“This may also be a strategy of Huawei, to wait it out until November and see what happens,” Prakash added.
Another potential post-election solution could be Qualcomm being allowed to supply ready-made chipsets to Huawei, but the Chinese firm may be forbidden from designing its own chips like it currently does, according to Strategy Analytics’ Mawston.
Qualcomm and MediaTek both produce chipsets that can be bought “off the shelf,” which means multiple smartphone makers may buy the same semiconductors from them. Huawei’s current solution is customized as they design their own Kirin chips.
If Huawei was forced to go with a generic vendor, that would hurt its smartphone business, according to Nicole Peng, a mobile analyst at Canalys.
“If they (Huawei) are using a standard solution, it will be hard to differentiate from Oppo, Vivo and Xiaomi. It’s expected they will lose their competitive advantage especially on the high-end side to the Chinese players,” Peng told CNBC.
“So the expectation is that it will be difficult to maintain the kind of leadership status (it currently has).”
Huawei could also consider selling HiSilicon, its chip design unit, according to Neil Shah, research director at Counterpoint Research.
That would involve potentially merging with another supplier like MediaTek, as well as transferring knowledge and intellectual property to build exclusive chipsets for Huawei’s devices that would be optimized to work with its own operating system called HarmonyOS.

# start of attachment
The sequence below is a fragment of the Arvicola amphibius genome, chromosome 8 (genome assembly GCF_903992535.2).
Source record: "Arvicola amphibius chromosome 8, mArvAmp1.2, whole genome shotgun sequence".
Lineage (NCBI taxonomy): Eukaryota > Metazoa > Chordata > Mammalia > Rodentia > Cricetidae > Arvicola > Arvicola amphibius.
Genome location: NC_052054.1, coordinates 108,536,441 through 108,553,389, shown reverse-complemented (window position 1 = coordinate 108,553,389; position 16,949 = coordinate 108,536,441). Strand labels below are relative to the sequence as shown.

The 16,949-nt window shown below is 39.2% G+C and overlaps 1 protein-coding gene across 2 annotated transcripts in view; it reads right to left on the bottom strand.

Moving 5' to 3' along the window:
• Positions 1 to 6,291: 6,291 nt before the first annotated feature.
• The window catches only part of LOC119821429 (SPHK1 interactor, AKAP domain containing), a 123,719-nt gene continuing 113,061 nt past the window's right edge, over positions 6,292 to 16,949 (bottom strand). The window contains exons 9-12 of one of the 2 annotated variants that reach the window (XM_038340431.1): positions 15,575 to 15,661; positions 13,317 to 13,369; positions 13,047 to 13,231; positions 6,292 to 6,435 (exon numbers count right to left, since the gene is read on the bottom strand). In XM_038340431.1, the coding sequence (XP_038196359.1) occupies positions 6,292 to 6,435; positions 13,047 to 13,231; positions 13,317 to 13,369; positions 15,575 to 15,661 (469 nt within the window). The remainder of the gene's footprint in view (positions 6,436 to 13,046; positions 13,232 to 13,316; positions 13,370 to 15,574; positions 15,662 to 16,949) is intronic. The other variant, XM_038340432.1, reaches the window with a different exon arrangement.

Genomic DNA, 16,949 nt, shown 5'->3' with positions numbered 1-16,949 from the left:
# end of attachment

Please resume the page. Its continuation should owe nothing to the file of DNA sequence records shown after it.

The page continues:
“This basically decouples HiSilicon from Huawei but still helps Huawei get advanced and exclusive chipsets for itself,” Shah told CNBC.
Huawei’s remaining supplies
Huawei’s consumer division, which includes smartphones and other products like laptops, raked in 467.3 billion yuan or $66.93 billion in 2019. The business accounts for over 50% of Huawei’s total sales.
Any move now looks like it would put billions of dollars of sales at risk.
“If Huawei continues to go forward with selling smartphones, we think it has enough chipsets in stock and from MediaTek orders to see out 2020, but will probably find it increasingly difficult to source adequate chipsets and apps (like Google) in 2021 or 2022, sales are likely to fall outside China, and the smartphone division will shrink to a smaller size,” Mawston said.
“Huawei’s smartphone unit is probably fine for the rest of 2020 — but 2021 and 2022 are a whole ‘nother ball game.”